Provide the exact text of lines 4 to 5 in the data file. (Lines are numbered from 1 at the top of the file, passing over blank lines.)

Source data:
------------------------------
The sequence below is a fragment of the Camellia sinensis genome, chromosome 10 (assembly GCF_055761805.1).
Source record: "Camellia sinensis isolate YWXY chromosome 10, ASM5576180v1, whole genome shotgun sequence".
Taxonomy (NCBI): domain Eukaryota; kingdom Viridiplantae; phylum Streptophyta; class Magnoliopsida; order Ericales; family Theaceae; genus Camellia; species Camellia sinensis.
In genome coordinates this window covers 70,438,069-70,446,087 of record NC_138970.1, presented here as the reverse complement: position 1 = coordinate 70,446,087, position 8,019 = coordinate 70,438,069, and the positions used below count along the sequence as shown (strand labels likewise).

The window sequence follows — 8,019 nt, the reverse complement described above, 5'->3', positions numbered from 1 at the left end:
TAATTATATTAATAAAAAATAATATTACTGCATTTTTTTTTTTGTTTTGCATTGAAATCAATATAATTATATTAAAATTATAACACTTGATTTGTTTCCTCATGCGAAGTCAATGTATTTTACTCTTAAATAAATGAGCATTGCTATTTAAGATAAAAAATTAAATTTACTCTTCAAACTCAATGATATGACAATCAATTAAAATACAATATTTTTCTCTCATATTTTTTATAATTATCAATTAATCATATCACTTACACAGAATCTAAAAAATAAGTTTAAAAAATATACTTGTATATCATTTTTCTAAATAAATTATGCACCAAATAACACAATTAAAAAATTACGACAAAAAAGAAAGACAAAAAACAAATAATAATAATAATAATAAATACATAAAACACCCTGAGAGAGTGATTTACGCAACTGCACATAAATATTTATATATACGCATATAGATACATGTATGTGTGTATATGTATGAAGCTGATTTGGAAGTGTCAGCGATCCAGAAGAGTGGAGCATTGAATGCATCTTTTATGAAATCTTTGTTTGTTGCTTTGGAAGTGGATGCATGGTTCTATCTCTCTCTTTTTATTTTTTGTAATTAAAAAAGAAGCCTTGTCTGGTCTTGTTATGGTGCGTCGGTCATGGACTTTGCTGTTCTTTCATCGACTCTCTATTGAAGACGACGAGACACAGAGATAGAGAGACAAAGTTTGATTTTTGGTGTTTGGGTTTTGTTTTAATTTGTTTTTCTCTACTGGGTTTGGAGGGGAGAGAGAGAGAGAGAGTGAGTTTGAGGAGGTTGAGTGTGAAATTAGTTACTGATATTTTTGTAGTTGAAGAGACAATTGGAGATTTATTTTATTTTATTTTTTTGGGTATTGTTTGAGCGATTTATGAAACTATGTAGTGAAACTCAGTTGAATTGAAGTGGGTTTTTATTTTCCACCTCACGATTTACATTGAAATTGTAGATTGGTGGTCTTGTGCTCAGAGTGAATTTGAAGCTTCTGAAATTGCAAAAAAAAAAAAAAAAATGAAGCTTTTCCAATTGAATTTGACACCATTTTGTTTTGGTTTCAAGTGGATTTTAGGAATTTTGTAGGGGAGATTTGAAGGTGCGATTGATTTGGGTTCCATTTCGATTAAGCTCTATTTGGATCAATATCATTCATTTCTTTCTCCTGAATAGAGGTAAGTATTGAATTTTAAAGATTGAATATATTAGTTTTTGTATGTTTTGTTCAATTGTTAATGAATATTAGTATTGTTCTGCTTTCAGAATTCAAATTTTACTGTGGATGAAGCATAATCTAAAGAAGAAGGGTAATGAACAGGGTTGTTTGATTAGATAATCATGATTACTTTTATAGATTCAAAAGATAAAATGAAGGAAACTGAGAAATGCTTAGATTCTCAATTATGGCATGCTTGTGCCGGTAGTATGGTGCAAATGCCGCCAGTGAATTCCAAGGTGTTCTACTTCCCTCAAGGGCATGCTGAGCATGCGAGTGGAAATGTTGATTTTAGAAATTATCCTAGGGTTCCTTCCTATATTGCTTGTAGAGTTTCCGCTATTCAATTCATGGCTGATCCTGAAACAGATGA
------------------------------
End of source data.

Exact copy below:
In genome coordinates this window covers 70,438,069-70,446,087 of record NC_138970.1, presented here as the reverse complement: position 1 = coordinate 70,446,087, position 8,019 = coordinate 70,438,069, and the positions used below count along the sequence as shown (strand labels likewise).

The window sequence follows — 8,019 nt, the reverse complement described above, 5'->3', positions numbered from 1 at the left end: